“I hate to say it, but we’re guessing. We try as best we can to make sure our assessments mirror what the state test looks like. Without those [sample] items, it’s challenging. They retire some questions from year to year, enabling us to see then what questions they were asking. There’s no questions to retire this year because the test is all new.”
From what he’s heard, Evans said the 2018 test will be much more of a Missouri test than in past years. Even though the effort has been going on for over a year, the process has to go through the psychometricians, the publisher and the vendor. DESE had used the same vendor for many years. Now, after the 2017 mess, it’s unclear if even that vendor will return for another round.
“September , we were going through state standards for the third time in four years,” Evans said. “We looked at what each grade level has determined are its priorities, what we’re calling essential learning outcomes. Then we looked at them vertically, kindergarten through high school, to see it what we were teaching continues. If we saw a gap, we questioned it. Teaching some concepts maxes out over time. Other gaps we fixed. We’ve done that with English and math. We’re going to do that for science and social studies this year, at all grade levels. It will take a year to build the curriculum.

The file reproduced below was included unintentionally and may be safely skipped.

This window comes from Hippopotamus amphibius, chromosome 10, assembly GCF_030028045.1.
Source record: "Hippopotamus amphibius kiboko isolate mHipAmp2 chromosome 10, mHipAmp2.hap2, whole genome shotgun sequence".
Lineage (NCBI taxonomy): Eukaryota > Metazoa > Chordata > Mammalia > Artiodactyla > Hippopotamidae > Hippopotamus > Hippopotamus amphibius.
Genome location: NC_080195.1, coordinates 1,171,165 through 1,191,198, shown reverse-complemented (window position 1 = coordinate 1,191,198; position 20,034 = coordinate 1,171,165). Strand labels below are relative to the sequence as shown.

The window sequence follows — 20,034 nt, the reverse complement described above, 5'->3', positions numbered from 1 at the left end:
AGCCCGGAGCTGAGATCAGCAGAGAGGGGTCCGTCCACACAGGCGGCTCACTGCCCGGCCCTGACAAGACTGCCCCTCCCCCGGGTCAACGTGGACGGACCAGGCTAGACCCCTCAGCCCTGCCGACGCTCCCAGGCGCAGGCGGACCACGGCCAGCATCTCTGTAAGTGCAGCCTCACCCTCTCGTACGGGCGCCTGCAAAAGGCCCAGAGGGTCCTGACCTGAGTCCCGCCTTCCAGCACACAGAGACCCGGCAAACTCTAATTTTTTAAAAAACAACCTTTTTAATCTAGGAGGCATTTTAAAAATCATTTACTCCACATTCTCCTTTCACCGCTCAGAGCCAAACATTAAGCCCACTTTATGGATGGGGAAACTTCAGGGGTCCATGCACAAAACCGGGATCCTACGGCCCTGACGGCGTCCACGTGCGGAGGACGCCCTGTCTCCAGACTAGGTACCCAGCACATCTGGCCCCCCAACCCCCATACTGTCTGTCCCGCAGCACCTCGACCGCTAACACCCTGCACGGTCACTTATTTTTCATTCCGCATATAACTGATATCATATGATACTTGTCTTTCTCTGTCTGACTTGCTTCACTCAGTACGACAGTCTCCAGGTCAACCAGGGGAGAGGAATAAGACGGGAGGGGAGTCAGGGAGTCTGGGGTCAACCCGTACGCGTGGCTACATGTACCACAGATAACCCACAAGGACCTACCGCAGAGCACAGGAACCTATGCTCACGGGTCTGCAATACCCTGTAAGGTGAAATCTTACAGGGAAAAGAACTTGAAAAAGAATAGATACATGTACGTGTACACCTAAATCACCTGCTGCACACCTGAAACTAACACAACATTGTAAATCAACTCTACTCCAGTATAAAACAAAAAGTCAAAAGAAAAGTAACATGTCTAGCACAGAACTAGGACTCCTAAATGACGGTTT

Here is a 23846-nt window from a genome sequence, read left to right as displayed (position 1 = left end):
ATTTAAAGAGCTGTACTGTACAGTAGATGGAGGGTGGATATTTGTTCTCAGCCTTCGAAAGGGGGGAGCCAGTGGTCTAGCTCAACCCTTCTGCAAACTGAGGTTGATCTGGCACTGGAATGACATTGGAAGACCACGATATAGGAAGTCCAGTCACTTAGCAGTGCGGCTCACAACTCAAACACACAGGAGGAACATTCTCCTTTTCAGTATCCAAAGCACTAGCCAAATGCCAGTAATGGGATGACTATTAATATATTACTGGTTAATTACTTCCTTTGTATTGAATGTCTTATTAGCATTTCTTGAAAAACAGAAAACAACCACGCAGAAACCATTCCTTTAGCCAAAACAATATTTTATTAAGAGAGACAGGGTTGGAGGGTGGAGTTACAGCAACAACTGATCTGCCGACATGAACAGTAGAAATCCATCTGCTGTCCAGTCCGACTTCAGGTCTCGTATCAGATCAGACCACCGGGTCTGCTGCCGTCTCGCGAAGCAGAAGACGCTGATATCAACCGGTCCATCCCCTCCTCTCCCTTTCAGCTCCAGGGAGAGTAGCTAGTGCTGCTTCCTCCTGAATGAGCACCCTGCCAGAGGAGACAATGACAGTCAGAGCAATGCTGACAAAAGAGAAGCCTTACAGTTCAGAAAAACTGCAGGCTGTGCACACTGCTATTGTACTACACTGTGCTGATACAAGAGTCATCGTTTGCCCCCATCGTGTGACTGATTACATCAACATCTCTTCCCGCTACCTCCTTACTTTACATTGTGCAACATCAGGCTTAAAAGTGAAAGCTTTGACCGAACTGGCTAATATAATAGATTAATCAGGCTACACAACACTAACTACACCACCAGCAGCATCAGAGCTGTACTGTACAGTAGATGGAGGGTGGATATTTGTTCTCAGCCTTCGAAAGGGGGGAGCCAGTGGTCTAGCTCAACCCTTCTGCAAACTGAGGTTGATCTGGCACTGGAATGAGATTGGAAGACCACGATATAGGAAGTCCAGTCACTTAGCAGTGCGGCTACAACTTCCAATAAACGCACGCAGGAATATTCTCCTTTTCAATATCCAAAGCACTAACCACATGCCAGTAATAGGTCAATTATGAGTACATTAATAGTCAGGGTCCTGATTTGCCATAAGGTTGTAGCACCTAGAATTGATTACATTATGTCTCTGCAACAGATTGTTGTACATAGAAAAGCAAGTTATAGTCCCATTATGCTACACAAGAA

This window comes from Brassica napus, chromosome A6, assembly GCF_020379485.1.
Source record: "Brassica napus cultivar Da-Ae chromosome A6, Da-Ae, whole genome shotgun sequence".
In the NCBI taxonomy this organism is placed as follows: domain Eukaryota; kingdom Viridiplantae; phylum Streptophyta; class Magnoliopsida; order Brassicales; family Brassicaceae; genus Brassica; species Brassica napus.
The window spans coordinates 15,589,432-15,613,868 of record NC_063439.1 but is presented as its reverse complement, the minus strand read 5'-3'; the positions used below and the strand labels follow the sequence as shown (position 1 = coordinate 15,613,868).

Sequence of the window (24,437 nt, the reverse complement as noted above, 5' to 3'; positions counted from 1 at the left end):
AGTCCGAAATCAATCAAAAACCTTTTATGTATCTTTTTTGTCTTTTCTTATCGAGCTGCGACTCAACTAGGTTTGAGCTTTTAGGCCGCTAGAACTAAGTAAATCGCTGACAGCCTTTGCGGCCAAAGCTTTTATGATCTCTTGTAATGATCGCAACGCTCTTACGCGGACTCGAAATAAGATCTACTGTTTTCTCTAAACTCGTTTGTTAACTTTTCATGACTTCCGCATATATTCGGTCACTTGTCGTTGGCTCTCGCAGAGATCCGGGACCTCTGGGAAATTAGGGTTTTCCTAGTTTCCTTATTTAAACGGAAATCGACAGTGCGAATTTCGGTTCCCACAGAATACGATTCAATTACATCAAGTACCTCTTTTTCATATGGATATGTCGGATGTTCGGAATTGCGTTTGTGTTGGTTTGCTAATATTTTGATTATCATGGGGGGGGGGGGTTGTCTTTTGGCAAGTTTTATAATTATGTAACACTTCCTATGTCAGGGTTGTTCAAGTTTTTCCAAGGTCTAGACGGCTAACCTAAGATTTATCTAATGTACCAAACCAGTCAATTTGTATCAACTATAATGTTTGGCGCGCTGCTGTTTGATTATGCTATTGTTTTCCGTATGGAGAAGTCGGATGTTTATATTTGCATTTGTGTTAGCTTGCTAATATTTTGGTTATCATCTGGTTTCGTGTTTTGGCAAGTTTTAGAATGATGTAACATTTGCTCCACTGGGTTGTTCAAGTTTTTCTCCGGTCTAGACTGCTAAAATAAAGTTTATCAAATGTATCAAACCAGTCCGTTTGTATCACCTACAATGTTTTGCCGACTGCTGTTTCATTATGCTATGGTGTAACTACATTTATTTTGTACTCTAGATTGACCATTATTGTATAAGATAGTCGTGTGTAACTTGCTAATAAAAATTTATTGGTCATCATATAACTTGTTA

“Our job each year when we get the state data back is see what questions were asked X amount of times, see if it’s in the curriculum and ask how are students doing. If they’re not doing well, we redo the curriculum. The fun part of a curriculum is it should always be an evolving process. We want to prepare kids for everything they face.”
The rising complexity that comes with teaching at higher grades, interpreting the test as it applies to instruction, makes this year’s glitch that much more frustrating. Evans said the lack of test results from last spring may have little impact in light of a brand new test next spring. Scores he has seen show the gap closing on state averages. He counts on the district’s ongoing strategy to find answers, even if state test results fail to show the way.